“We have seen each of these spectacular phenomena separately in many places,” said team leader Reinout van Weeren, from the Harvard-Smithsonian Centre for Astrophysics.

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Jan 5, 2017

Researchers Build FIRST Reprogrammable Quantum Computer!

Posted by in categories: computing, information science, particle physics, quantum physics

Nice advancement this week in QC.

Researchers may have finally created the first fully reprogrammable quantum computer in the world. This changes the entire spectrum of the technology, as quantum computers so far could only run one type of equation.

This marks the beginning of reprogrammable quantum computers. Several teams and companies like IBM are still in the race towards quantum computing, which so far can only run one type of equation. This seems ironic as they can theoretically run more operations than there are atoms in the universe. But this stops now.

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Jan 4, 2017

Harnessing the Power of Siberia: Physicists Creating Matter-Antimatter Collider

Posted by in category: particle physics

Physicists engaged in the construction of a nuclotron-based ion collider (NICA) facility in Dubna, outside Moscow plan to combine efforts to create of a unique electron positron collider at Novosibirsk’s Budker Institute of Nuclear Physics. Promoters say the project would allow Russia to take the lead in a very promising niche of particle physics.

Budker Institute of Nuclear Physics Deputy Director Yevgeny Levichev discussed Russian physicists’ ambitious plans with Russia’s RIA Novosti news agency on Tuesday.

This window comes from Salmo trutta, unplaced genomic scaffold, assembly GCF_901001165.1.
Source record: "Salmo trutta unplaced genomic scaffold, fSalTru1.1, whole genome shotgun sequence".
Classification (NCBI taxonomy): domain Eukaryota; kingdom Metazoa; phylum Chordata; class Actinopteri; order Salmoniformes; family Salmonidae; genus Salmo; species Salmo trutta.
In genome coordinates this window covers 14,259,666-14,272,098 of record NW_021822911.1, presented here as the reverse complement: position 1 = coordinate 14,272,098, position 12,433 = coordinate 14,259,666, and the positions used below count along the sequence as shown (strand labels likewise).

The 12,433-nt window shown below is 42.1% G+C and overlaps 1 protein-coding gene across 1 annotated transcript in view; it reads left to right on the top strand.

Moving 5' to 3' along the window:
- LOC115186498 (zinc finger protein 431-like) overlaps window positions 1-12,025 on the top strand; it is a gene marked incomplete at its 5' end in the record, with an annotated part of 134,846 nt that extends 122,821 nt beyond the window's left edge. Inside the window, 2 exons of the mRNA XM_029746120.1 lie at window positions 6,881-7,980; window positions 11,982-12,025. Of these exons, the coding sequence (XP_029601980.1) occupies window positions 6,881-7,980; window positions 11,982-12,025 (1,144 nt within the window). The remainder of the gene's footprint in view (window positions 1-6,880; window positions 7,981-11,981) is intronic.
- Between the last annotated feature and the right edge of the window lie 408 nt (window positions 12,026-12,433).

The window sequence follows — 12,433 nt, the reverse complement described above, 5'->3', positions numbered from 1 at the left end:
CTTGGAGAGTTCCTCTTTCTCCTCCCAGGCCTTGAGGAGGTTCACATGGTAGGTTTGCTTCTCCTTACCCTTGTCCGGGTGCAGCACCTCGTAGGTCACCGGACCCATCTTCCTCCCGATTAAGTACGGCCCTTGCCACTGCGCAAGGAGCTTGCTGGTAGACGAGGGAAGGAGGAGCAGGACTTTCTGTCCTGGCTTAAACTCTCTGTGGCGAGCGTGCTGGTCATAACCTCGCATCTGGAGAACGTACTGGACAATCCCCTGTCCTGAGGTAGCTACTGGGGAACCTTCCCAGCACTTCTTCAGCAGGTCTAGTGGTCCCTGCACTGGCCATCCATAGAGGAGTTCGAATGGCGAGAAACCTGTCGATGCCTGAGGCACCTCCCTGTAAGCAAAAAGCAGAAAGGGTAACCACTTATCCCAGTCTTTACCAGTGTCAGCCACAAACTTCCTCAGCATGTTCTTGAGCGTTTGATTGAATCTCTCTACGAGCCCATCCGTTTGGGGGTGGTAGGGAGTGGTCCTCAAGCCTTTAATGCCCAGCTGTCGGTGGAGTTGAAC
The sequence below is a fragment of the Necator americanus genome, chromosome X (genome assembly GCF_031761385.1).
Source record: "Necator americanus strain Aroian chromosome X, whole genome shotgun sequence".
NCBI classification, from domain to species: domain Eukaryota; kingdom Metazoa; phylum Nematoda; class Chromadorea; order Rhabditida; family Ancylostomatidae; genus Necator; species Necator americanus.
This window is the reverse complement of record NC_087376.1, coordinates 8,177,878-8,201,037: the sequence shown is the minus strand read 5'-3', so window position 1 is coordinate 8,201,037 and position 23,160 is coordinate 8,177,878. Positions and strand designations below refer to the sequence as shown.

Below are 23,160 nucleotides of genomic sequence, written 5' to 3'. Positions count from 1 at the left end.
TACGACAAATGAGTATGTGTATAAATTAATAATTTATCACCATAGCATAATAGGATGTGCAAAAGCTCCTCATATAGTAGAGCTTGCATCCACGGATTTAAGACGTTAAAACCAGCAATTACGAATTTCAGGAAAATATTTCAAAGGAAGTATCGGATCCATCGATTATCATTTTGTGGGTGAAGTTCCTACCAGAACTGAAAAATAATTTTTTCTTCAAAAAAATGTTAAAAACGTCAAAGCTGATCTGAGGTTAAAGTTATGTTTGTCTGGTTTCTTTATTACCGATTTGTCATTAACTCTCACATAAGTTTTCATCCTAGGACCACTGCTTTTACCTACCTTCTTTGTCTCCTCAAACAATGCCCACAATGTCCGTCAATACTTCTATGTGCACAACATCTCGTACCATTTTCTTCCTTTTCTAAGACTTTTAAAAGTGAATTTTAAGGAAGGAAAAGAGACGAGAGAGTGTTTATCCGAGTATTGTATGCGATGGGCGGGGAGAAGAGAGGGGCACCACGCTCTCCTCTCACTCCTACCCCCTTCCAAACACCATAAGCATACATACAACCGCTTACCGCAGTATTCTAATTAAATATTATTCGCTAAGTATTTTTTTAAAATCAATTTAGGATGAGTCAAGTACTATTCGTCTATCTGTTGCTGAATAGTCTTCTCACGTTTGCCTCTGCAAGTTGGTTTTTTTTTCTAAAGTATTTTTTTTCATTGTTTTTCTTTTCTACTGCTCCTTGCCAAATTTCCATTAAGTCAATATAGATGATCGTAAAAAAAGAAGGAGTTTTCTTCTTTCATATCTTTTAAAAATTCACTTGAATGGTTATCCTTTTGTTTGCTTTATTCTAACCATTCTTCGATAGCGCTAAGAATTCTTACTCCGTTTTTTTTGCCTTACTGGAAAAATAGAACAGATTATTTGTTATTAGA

The Institute plans to create the Super Tau Charm Factory, a particle accelerator which would study the collision of beams of electrons (matter) and positrons (antimatter) in an effort to help to identify phenomena and processes beyond the Standard Model of particle physics.

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Jan 3, 2017

Physicists May Have Just Discovered A New Form Of Light

Posted by in category: particle physics

In Brief Scientists from the Imperial College have discovered that light could possibly exist in a previously unknown form, as a mix with a single electron. This interaction creates light that has the properties of both particles.

For something that seems so integral to our lives, we are still discovering many things about light. Its most fundamental properties still astound us, and its interactions with other particles are full of surprises. Case in point, scientists from the Imperial College in London seem to have just discovered a new form of light, one made by combining light with a single electron particle.